What’s this “traditional” foodie business? Well…we’ll talk about that more in-depth in a week or so. But traditional food has to do with sourcing the highest quality organics, pastured meats, and using specific cooking practices to increase the nutrient density of the food, like making bone broths and sourdough. That might be a “duh” moment for you, or it might sound like total gibberish. The point is, we’re after making simple food even more nourishing.
The thing about all this is that it kind of sounds hard. And expensive. In fact, when I asked the other day what the hardest thing about a “natural” life is, many people said — the food! — affording it, finding time to make it, sourcing it, or even knowing what is healthy!
I get it. I do. At some points, I have spent far, far too much time finding just the right sources for foods, re-evaluating every few months, creating long lists of meal ideas and meal plans, and so on.
When Costco started offering a lot more organic options — and they offer even more now than they did a year ago — it made my life a lot easier. I could, if I wanted to, just shop there. Instead, I choose to buy my eggs, meat, and milk from local farms, but they do offer organic options for those. I also fill in home goods and items that Costco doesn’t carry or only carries in giant sizes (but that I don’t want in giant sizes) from other stores. But quite a lot of what I buy now is from Costco.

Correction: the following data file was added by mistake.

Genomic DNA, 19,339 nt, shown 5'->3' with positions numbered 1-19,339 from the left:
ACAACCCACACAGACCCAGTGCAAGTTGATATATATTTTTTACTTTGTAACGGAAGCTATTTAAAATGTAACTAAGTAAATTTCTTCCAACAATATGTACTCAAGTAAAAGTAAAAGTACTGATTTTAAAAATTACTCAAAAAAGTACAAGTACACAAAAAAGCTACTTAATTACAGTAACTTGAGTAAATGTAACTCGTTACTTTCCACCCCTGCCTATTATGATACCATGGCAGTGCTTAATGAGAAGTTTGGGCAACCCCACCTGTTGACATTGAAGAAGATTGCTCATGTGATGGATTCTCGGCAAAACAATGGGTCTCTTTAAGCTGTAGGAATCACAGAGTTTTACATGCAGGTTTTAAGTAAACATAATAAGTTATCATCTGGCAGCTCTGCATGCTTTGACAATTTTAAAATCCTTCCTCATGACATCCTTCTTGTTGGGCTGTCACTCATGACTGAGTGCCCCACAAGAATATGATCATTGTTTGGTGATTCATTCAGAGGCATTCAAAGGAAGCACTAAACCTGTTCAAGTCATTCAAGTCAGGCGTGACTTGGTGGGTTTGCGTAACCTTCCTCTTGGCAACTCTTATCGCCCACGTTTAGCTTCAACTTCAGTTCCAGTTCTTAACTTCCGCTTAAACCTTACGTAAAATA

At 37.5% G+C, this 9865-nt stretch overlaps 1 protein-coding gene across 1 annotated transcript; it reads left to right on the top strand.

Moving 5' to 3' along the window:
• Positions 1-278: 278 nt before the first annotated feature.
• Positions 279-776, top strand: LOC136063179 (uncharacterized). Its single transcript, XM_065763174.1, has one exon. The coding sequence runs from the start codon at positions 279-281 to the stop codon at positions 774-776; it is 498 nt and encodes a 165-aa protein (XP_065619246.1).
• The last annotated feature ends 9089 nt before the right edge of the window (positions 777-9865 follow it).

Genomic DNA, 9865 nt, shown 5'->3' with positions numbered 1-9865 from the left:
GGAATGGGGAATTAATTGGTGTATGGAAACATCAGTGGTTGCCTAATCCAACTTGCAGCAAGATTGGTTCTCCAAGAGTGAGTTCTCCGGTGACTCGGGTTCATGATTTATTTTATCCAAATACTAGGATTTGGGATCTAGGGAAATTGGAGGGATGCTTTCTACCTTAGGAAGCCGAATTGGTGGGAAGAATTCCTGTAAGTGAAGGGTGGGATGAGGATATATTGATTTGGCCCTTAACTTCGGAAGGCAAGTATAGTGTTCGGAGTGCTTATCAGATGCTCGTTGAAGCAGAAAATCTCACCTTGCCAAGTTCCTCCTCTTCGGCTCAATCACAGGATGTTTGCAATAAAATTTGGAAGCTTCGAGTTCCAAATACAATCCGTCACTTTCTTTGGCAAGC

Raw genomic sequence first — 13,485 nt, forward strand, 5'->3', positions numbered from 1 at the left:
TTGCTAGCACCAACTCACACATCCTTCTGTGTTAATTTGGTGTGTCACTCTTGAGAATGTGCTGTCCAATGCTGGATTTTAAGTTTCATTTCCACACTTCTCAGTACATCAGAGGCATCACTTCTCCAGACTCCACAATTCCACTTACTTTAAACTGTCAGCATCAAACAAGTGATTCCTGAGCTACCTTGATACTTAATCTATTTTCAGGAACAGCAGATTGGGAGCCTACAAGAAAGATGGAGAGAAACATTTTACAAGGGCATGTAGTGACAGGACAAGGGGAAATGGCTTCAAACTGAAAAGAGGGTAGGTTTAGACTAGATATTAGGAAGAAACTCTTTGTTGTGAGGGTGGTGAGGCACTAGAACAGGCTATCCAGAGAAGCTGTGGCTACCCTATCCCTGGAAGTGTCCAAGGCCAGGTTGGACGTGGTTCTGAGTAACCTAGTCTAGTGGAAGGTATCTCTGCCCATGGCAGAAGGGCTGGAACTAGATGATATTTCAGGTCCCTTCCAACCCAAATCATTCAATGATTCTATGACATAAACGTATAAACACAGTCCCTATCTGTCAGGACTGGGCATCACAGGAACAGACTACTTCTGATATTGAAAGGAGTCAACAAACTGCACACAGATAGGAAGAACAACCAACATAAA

Recently Costco started to put green price signs on all organic items, so it’s very easy to tell at a glance which items are organic. All I need to know after that is if the ingredients list is clean, if it’s a pre-made item. Typically I stick to single-ingredient organic items or at least low-ingredient items.
But on to the important part. What do I typically buy at Costco? And what do I do with it?
What a Traditional Foodie Buys at Costco
There are a few things, because I am a traditional foodie, that I do not buy at Costco. For example, they carry canned organic beans. I believe it is important to properly soak beans before cooking them, and no company does this when they are going to can them. So I skip those. But for others, they might be a good fit!